Holzman had become increasingly concerned by her heroin use, which was on its way to becoming the full-blown addiction that would disastrously consume her.

“Keeping her on the label became unlikely,” he says. “What I was disappointed in was her inability to keep promises. She was irresponsible and difficult. It was just the way she was. Additionally, there were other influences in her life, shall we say, that made her at best unreliable.”

Before she was officially dropped from Elektra, however, she vanished. There was some dreadful incident at the Chelsea Hotel. Nico, drunk, stabbed a woman in the eye with a broken wine glass. When Cale first told me about this many years ago, I seem to remember in his account that the Black Panthers were somehow involved, dire retribution threatened for Nico’s violence.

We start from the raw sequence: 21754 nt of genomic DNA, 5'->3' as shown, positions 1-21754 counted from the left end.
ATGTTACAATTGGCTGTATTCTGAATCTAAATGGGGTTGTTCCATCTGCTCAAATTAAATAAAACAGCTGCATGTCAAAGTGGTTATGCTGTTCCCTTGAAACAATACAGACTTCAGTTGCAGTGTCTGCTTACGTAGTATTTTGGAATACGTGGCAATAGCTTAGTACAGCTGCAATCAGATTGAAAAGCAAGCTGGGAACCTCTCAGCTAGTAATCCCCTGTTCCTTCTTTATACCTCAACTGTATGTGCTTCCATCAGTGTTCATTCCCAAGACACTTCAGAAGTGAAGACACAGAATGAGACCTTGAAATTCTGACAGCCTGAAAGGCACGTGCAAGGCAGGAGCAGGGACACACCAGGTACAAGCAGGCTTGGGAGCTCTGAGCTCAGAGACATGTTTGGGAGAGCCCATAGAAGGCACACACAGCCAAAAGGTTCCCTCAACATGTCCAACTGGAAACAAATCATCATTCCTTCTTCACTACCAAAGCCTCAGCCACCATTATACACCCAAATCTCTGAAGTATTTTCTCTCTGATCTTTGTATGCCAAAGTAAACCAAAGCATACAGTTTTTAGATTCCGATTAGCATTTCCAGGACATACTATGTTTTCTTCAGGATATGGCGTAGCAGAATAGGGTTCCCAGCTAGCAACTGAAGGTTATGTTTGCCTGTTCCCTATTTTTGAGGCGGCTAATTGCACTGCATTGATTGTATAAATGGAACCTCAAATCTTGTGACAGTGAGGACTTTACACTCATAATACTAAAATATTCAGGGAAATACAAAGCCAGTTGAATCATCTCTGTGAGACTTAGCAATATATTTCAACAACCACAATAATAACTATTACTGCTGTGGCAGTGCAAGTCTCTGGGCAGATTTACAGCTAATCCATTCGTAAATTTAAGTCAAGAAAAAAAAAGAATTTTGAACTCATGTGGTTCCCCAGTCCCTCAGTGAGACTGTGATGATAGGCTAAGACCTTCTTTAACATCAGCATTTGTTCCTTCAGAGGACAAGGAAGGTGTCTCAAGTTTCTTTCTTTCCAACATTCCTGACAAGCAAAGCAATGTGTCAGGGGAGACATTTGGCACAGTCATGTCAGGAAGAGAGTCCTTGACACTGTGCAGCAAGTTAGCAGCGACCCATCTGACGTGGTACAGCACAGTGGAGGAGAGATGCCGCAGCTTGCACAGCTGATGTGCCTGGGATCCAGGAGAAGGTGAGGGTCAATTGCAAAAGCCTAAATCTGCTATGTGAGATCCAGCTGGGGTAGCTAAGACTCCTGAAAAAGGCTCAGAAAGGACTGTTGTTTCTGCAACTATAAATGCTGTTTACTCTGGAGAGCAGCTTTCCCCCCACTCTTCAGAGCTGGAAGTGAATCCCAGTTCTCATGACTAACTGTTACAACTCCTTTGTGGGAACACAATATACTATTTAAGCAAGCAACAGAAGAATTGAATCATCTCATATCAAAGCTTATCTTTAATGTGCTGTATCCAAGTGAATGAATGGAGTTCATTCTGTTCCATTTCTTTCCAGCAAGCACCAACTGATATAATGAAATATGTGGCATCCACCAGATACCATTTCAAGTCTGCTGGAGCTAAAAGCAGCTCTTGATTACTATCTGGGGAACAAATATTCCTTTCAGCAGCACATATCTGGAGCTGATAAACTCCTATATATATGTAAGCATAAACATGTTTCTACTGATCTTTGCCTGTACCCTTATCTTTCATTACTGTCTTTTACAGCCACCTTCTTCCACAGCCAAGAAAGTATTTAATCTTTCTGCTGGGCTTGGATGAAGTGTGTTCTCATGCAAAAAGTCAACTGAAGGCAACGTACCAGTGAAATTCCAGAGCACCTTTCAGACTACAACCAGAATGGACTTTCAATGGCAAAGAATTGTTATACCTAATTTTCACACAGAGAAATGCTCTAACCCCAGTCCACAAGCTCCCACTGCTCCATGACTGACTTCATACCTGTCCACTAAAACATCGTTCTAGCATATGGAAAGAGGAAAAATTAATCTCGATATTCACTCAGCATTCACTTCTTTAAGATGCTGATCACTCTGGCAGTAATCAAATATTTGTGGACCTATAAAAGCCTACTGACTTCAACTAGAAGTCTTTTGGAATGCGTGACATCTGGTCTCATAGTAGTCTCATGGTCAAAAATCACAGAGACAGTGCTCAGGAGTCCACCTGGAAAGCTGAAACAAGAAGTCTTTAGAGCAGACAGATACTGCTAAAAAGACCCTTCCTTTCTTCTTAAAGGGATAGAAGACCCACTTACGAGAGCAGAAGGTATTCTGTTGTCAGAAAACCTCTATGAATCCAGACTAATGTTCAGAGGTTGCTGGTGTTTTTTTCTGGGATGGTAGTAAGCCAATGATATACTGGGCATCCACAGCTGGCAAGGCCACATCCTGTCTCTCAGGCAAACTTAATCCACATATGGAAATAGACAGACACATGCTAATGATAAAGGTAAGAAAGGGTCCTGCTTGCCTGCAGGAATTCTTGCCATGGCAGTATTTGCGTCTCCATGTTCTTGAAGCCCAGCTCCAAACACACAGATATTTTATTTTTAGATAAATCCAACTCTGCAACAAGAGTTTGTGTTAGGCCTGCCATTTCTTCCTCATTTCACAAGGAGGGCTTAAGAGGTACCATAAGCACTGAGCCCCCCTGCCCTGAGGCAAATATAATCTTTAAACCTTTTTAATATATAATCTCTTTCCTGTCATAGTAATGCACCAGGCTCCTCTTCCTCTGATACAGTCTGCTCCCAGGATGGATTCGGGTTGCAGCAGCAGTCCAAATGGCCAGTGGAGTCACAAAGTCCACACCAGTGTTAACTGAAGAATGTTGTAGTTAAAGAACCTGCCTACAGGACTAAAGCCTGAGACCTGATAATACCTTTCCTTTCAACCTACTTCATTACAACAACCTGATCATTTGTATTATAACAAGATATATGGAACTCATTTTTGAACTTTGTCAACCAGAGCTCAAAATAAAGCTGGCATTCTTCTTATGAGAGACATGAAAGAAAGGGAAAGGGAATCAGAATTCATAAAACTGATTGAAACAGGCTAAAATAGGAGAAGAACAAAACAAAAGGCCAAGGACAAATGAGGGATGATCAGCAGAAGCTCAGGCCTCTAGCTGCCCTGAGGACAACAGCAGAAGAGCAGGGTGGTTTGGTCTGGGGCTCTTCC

“My standard response these days to questions about that,” says Fields, a witness, “is that the Warhol crowd spirited her away, put her on a plane to Cairo at five in the morning. No-one was killed or maimed for life, but let’s just say she was wise to get out of New York.”

“It was typical,” says Cale of her flight into European exile. “She’d get somewhere she always thought she wanted to be and the next thing you knew she’d be somewhere else. That,” he says, “was Nico all over.”